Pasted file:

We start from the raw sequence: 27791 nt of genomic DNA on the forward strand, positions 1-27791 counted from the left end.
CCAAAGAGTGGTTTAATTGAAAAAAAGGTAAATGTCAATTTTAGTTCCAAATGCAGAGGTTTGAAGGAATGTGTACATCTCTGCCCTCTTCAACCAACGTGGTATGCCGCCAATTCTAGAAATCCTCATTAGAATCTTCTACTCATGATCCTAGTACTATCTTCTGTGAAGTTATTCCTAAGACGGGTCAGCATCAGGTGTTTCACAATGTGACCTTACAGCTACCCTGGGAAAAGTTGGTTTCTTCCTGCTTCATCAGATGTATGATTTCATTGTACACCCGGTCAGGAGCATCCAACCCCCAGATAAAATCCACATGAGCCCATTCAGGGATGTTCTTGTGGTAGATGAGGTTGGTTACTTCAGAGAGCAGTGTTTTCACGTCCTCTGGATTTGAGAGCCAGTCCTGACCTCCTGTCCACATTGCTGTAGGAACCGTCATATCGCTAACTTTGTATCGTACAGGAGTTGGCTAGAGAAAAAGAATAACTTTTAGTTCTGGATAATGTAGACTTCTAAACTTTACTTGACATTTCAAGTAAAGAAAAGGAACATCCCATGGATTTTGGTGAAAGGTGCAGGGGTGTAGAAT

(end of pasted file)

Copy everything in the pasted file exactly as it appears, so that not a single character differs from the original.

We start from the raw sequence: 27791 nt of genomic DNA on the forward strand, positions 1-27791 counted from the left end.
CCAAAGAGTGGTTTAATTGAAAAAAAGGTAAATGTCAATTTTAGTTCCAAATGCAGAGGTTTGAAGGAATGTGTACATCTCTGCCCTCTTCAACCAACGTGGTATGCCGCCAATTCTAGAAATCCTCATTAGAATCTTCTACTCATGATCCTAGTACTATCTTCTGTGAAGTTATTCCTAAGACGGGTCAGCATCAGGTGTTTCACAATGTGACCTTACAGCTACCCTGGGAAAAGTTGGTTTCTTCCTGCTTCATCAGATGTATGATTTCATTGTACACCCGGTCAGGAGCATCCAACCCCCAGATAAAATCCACATGAGCCCATTCAGGGATGTTCTTGTGGTAGATGAGGTTGGTTACTTCAGAGAGCAGTGTTTTCACGTCCTCTGGATTTGAGAGCCAGTCCTGACCTCCTGTCCACATTGCTGTAGGAACCGTCATATCGCTAACTTTGTATCGTACAGGAGTTGGCTAGAGAAAAAGAATAACTTTTAGTTCTGGATAATGTAGACTTCTAAACTTTACTTGACATTTCAAGTAAAGAAAAGGAACATCCCATGGATTTTGGTGAAAGGTGCAGGGGTGTAGAAT